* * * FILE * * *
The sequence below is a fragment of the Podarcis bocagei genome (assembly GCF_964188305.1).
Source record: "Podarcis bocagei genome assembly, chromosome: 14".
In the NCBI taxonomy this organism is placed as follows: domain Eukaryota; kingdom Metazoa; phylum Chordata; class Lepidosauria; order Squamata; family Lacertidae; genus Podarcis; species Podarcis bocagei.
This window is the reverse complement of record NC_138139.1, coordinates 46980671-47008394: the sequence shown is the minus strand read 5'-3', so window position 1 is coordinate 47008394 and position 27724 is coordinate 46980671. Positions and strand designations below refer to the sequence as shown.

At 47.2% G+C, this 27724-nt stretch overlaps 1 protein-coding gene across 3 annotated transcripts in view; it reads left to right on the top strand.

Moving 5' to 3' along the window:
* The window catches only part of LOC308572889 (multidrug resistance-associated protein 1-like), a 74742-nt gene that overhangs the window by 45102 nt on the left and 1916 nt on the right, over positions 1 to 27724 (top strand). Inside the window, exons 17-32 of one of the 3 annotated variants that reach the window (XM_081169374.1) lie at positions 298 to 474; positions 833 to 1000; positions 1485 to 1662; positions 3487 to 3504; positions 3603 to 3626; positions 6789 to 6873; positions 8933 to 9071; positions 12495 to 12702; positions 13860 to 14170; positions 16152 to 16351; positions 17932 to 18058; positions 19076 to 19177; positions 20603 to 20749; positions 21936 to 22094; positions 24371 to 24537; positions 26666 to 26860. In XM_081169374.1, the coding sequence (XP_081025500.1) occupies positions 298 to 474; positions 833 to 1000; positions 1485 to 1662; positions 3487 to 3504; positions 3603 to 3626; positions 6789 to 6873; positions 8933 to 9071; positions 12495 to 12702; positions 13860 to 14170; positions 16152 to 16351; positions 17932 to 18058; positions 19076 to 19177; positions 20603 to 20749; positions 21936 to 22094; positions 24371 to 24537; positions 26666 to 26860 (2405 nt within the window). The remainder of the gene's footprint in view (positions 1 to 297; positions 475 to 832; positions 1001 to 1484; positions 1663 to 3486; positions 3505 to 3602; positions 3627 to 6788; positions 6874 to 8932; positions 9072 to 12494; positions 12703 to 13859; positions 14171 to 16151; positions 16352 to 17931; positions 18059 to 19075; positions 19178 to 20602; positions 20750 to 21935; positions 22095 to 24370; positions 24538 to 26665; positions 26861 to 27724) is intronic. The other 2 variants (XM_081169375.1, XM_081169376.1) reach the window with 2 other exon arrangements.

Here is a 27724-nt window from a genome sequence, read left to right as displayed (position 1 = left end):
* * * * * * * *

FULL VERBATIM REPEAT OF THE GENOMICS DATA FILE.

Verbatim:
The sequence below is a fragment of the Podarcis bocagei genome (assembly GCF_964188305.1).
Source record: "Podarcis bocagei genome assembly, chromosome: 14".
In the NCBI taxonomy this organism is placed as follows: domain Eukaryota; kingdom Metazoa; phylum Chordata; class Lepidosauria; order Squamata; family Lacertidae; genus Podarcis; species Podarcis bocagei.
This window is the reverse complement of record NC_138139.1, coordinates 46980671-47008394: the sequence shown is the minus strand read 5'-3', so window position 1 is coordinate 47008394 and position 27724 is coordinate 46980671. Positions and strand designations below refer to the sequence as shown.

At 47.2% G+C, this 27724-nt stretch overlaps 1 protein-coding gene across 3 annotated transcripts in view; it reads left to right on the top strand.

Moving 5' to 3' along the window:
* The window catches only part of LOC308572889 (multidrug resistance-associated protein 1-like), a 74742-nt gene that overhangs the window by 45102 nt on the left and 1916 nt on the right, over positions 1 to 27724 (top strand). Inside the window, exons 17-32 of one of the 3 annotated variants that reach the window (XM_081169374.1) lie at positions 298 to 474; positions 833 to 1000; positions 1485 to 1662; positions 3487 to 3504; positions 3603 to 3626; positions 6789 to 6873; positions 8933 to 9071; positions 12495 to 12702; positions 13860 to 14170; positions 16152 to 16351; positions 17932 to 18058; positions 19076 to 19177; positions 20603 to 20749; positions 21936 to 22094; positions 24371 to 24537; positions 26666 to 26860. In XM_081169374.1, the coding sequence (XP_081025500.1) occupies positions 298 to 474; positions 833 to 1000; positions 1485 to 1662; positions 3487 to 3504; positions 3603 to 3626; positions 6789 to 6873; positions 8933 to 9071; positions 12495 to 12702; positions 13860 to 14170; positions 16152 to 16351; positions 17932 to 18058; positions 19076 to 19177; positions 20603 to 20749; positions 21936 to 22094; positions 24371 to 24537; positions 26666 to 26860 (2405 nt within the window). The remainder of the gene's footprint in view (positions 1 to 297; positions 475 to 832; positions 1001 to 1484; positions 1663 to 3486; positions 3505 to 3602; positions 3627 to 6788; positions 6874 to 8932; positions 9072 to 12494; positions 12703 to 13859; positions 14171 to 16151; positions 16352 to 17931; positions 18059 to 19075; positions 19178 to 20602; positions 20750 to 21935; positions 22095 to 24370; positions 24538 to 26665; positions 26861 to 27724) is intronic. The other 2 variants (XM_081169375.1, XM_081169376.1) reach the window with 2 other exon arrangements.

Here is a 27724-nt window from a genome sequence, read left to right as displayed (position 1 = left end):